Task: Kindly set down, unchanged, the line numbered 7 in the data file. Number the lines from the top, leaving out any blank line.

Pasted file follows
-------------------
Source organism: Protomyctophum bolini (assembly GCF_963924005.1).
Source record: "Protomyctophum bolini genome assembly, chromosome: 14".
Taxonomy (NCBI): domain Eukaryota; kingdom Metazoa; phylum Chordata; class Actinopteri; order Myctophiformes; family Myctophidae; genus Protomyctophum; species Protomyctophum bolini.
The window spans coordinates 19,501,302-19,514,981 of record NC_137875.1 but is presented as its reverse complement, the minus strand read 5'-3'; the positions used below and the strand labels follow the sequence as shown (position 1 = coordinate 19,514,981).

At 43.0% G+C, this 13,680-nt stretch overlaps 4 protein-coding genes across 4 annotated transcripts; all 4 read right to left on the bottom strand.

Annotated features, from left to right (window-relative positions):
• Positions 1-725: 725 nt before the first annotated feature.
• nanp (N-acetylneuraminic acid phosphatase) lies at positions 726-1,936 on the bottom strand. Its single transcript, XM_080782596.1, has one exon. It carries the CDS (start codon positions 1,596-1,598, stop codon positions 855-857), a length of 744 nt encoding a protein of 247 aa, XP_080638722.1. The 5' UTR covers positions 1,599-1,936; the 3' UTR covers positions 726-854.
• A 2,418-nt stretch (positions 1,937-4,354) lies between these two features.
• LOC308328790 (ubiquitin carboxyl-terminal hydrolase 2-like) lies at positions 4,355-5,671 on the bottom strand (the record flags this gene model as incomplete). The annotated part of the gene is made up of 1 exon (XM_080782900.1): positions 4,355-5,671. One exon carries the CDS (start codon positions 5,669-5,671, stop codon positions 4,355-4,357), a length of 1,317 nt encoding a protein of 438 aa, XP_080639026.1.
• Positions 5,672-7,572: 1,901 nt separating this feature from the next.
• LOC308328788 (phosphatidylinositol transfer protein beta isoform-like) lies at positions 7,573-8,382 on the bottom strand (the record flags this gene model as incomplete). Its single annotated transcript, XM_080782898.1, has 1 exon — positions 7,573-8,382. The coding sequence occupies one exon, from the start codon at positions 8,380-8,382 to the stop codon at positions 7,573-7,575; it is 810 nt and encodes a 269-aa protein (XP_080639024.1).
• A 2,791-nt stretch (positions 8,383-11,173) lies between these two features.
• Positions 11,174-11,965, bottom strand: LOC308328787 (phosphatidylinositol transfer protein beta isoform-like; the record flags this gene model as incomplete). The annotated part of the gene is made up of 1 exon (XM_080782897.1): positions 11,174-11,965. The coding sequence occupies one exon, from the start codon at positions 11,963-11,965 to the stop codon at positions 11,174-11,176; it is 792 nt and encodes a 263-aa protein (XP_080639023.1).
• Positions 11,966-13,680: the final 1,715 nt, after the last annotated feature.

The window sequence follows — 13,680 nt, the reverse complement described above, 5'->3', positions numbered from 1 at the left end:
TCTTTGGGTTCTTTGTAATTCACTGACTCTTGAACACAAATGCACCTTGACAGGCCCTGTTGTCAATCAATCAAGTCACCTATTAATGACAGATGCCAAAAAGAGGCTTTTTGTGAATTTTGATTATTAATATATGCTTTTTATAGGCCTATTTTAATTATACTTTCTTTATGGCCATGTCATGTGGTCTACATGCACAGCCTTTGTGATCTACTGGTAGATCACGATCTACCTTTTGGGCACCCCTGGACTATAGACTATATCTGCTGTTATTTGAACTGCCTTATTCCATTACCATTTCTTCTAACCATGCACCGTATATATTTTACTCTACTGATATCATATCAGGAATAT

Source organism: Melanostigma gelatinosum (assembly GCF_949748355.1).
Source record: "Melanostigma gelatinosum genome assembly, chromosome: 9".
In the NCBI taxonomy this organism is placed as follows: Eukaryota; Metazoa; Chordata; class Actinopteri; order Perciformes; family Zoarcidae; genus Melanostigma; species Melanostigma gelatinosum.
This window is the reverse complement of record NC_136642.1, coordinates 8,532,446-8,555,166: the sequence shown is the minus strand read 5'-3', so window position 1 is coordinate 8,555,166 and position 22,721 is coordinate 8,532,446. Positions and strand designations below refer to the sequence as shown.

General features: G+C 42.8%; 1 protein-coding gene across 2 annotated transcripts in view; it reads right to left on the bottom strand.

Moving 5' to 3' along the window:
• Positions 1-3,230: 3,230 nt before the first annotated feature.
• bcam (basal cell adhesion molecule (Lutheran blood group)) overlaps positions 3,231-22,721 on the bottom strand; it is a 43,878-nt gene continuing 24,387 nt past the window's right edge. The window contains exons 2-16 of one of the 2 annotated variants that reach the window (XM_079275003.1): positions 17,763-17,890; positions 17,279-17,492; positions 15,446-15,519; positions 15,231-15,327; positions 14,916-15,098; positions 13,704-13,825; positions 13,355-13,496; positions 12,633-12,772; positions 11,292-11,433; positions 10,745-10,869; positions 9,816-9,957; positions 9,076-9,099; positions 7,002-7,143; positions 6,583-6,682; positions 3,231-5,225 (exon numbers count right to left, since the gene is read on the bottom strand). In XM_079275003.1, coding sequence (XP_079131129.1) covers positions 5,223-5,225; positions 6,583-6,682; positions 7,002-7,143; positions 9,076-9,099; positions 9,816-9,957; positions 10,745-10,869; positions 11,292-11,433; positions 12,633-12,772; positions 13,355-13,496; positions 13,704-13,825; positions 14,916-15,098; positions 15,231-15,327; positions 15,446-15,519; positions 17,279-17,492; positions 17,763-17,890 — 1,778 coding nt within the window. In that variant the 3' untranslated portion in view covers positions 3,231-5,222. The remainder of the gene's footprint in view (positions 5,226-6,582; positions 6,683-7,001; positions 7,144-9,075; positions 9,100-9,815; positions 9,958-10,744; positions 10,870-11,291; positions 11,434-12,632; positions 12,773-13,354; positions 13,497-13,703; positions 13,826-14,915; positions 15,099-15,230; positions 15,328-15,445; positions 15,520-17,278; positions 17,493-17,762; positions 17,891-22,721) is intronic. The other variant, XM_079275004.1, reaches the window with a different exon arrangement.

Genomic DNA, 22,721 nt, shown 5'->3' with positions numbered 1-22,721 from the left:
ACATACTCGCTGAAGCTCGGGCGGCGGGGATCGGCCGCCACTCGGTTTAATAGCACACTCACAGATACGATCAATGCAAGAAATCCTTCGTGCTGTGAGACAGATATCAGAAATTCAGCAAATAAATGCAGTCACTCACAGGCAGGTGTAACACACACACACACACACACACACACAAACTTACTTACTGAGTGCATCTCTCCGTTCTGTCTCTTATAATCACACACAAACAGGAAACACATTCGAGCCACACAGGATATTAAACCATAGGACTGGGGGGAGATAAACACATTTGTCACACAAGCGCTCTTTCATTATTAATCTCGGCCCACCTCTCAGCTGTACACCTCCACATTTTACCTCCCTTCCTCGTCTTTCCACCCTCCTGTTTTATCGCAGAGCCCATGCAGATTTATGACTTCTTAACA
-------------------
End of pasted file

• Positions 1-725: 725 nt before the first annotated feature.